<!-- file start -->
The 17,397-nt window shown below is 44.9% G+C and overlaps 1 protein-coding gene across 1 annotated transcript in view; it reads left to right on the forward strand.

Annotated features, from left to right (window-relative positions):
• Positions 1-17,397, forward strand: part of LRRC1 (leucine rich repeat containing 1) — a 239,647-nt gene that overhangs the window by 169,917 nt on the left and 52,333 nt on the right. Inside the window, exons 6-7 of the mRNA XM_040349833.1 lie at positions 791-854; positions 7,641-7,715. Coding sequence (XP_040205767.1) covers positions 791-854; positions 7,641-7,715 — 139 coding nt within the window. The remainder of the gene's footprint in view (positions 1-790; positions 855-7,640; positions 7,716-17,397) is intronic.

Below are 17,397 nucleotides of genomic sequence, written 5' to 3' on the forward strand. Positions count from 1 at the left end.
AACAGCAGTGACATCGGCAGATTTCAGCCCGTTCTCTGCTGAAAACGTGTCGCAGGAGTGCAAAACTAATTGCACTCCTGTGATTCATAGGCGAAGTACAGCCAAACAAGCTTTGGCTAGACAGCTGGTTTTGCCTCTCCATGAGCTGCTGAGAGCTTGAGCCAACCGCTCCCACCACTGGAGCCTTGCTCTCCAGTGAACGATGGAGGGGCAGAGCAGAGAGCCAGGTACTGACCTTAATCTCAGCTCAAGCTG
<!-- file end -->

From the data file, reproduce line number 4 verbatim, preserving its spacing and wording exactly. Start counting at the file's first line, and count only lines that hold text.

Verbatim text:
Below are 17,397 nucleotides of genomic sequence, written 5' to 3' on the forward strand. Positions count from 1 at the left end.